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An exploration of the relationship among valence, fading affect, rehearsal frequency, and memory vividness for past personal events

An exploration of the relationship among valence, fading affect, rehearsal frequency, and memory vividness for past personal events
An exploration of the relationship among valence, fading affect, rehearsal frequency, and memory vividness for past personal events

The affect associated with negative (or unpleasant) memories typically tends to fade faster than the affect associated with positive (or pleasant) memories, a phenomenon called the fading affect bias (FAB). We conducted a study to explore the mechanisms related to the FAB. A retrospective recall procedure was used to obtain three self-report measures (memory vividness, rehearsal frequency, affective fading) for both positive events and negative events. Affect for positive events faded less than affect for negative events, and positive events were recalled more vividly than negative events. The perceived vividness of an event (memory vividness) and the extent to which an event has been rehearsed (rehearsal frequency) were explored as possible mediators of the relation between event valence and affect fading. Additional models conceived of affect fading and rehearsal frequency as contributors to a memory’s vividness. Results suggested that memory vividness was a plausible mediator of the relation between an event’s valence and affect fading. Rehearsal frequency was also a plausible mediator of this relation, but only via its effects on memory vividness. Additional modelling results suggested that affect fading and rehearsal frequency were both plausible mediators of the relation between an event’s valence and the event’s rated memory vividness.

fading affect bias, memory, rehearsal, Self, vividness
0965-8211
724-735
Lindeman, Meghan I.H.
2dc197d2-f990-48bd-a516-7ae6db4d3543
Zengel, Bettina
9d343ec9-7b10-45e3-b818-41287d9c4bd5
Skowronski, John J.
47eb23aa-177b-4634-b986-5b935998bf6b
Lindeman, Meghan I.H.
2dc197d2-f990-48bd-a516-7ae6db4d3543
Zengel, Bettina
9d343ec9-7b10-45e3-b818-41287d9c4bd5
Skowronski, John J.
47eb23aa-177b-4634-b986-5b935998bf6b

Lindeman, Meghan I.H., Zengel, Bettina and Skowronski, John J. (2017) An exploration of the relationship among valence, fading affect, rehearsal frequency, and memory vividness for past personal events. Memory, 25, 724-735. (doi:10.1080/09658211.2016.1210172).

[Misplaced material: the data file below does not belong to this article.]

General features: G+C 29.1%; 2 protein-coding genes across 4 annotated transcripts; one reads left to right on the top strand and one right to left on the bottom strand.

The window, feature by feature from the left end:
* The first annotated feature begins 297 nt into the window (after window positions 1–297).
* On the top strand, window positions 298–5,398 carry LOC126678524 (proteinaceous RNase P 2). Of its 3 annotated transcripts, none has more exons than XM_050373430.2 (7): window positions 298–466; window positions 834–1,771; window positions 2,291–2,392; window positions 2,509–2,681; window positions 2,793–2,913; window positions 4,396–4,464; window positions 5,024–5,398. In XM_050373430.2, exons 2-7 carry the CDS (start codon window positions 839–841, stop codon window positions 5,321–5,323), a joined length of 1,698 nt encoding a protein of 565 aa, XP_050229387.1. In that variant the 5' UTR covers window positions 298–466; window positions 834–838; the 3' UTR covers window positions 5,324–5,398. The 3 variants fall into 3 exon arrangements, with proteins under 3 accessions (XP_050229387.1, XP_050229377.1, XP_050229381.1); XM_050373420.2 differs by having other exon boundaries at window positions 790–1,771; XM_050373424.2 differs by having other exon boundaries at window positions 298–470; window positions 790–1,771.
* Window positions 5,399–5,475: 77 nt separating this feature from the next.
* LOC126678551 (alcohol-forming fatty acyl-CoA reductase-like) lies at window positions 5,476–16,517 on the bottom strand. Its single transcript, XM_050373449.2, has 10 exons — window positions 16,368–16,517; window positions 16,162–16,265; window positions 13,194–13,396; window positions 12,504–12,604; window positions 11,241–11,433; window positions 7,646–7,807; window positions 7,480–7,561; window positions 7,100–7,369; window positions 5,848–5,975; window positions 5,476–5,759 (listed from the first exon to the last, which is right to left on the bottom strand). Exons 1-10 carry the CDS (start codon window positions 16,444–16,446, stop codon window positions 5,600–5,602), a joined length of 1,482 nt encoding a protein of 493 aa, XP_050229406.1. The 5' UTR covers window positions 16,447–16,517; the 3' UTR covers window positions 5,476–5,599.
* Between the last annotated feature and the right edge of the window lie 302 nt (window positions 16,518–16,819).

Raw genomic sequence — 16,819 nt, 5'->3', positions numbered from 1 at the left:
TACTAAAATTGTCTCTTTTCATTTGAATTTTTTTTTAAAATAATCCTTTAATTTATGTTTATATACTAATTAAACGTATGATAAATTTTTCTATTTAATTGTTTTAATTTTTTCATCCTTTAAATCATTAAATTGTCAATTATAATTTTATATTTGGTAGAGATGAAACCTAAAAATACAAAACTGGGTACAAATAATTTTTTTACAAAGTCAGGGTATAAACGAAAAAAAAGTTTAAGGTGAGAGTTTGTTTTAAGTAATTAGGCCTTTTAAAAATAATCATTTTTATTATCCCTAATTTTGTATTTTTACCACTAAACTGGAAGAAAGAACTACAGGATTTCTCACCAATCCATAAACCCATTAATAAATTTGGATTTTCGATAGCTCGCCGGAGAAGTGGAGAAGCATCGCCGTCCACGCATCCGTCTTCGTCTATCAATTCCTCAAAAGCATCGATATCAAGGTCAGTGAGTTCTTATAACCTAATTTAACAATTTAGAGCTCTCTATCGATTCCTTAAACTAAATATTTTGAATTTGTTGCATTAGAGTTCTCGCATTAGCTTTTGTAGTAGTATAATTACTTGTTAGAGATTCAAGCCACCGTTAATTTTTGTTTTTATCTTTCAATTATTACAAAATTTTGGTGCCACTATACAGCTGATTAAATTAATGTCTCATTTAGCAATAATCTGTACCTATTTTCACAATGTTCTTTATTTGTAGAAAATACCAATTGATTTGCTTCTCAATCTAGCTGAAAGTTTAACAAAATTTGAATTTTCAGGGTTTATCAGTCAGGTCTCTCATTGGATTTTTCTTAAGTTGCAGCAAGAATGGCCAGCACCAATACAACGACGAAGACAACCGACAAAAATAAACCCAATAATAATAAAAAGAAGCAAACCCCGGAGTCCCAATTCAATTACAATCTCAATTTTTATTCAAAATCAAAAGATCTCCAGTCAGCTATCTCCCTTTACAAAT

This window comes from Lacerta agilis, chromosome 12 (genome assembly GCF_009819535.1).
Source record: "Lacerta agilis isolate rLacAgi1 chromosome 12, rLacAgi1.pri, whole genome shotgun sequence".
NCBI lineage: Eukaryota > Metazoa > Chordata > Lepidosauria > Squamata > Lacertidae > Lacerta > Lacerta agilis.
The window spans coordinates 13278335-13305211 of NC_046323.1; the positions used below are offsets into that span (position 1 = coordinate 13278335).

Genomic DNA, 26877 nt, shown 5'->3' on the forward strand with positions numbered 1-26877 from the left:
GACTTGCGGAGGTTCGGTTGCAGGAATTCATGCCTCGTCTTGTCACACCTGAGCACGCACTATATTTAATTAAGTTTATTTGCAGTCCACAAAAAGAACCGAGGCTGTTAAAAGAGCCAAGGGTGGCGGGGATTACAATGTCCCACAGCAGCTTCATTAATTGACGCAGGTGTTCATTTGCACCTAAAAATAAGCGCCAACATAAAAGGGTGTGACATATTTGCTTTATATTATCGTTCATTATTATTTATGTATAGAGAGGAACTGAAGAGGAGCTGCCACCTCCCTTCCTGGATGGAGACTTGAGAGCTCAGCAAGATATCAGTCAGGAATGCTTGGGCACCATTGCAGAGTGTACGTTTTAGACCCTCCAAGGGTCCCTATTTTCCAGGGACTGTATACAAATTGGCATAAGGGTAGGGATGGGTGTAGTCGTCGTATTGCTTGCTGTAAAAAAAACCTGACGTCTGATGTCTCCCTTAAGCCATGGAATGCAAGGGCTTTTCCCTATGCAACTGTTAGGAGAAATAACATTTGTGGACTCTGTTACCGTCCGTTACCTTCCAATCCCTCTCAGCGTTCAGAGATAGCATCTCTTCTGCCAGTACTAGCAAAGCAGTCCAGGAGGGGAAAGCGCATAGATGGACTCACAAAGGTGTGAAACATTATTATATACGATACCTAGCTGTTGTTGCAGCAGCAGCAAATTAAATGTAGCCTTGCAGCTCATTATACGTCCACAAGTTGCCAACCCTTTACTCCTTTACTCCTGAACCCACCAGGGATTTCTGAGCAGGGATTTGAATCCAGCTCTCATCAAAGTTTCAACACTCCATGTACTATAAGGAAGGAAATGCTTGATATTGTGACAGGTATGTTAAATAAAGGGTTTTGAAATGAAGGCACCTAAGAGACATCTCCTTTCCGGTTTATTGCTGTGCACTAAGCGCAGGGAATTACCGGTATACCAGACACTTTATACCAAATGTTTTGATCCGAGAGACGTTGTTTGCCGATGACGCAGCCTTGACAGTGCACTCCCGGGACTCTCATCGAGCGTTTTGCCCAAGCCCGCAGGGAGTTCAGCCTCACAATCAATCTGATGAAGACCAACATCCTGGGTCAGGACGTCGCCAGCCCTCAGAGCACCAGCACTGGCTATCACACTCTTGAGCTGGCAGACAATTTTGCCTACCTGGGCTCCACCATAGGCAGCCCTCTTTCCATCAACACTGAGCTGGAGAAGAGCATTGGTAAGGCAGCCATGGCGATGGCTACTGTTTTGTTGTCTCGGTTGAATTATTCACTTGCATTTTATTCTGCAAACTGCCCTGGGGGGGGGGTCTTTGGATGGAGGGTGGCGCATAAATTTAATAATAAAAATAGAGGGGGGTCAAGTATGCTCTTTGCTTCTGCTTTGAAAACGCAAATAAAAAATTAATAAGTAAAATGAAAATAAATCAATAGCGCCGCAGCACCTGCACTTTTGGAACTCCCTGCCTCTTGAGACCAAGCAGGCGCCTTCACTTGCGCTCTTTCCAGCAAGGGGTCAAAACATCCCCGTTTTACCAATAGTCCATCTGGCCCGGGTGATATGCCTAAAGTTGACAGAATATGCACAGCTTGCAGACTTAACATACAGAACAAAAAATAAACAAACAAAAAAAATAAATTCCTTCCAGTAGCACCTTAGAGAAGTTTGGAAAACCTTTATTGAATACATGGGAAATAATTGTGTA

Record type: Article

Abstract

The affect associated with negative (or unpleasant) memories typically tends to fade faster than the affect associated with positive (or pleasant) memories, a phenomenon called the fading affect bias (FAB). We conducted a study to explore the mechanisms related to the FAB. A retrospective recall procedure was used to obtain three self-report measures (memory vividness, rehearsal frequency, affective fading) for both positive events and negative events. Affect for positive events faded less than affect for negative events, and positive events were recalled more vividly than negative events. The perceived vividness of an event (memory vividness) and the extent to which an event has been rehearsed (rehearsal frequency) were explored as possible mediators of the relation between event valence and affect fading. Additional models conceived of affect fading and rehearsal frequency as contributors to a memory’s vividness. Results suggested that memory vividness was a plausible mediator of the relation between an event’s valence and affect fading. Rehearsal frequency was also a plausible mediator of this relation, but only via its effects on memory vividness. Additional modelling results suggested that affect fading and rehearsal frequency were both plausible mediators of the relation between an event’s valence and the event’s rated memory vividness.

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FAB and Imagery Resubmission Final - Accepted Manuscript
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More information

Accepted/In Press date: 1 July 2016
e-pub ahead of print date: 18 July 2016
Published date: June 2017
Keywords: fading affect bias, memory, rehearsal, Self, vividness

Identifiers

Local EPrints ID: 413073
URI: https://eprints.soton.ac.uk/id/eprint/413073
ISSN: 0965-8211
PURE UUID: 765ae399-8c7e-444a-98cc-6a55e923b84e
ORCID for Bettina Zengel: ORCID iD orcid.org/0000-0002-0871-3158

Catalogue record

Date deposited: 14 Aug 2017 16:31
Last modified: 10 Sep 2019 05:03

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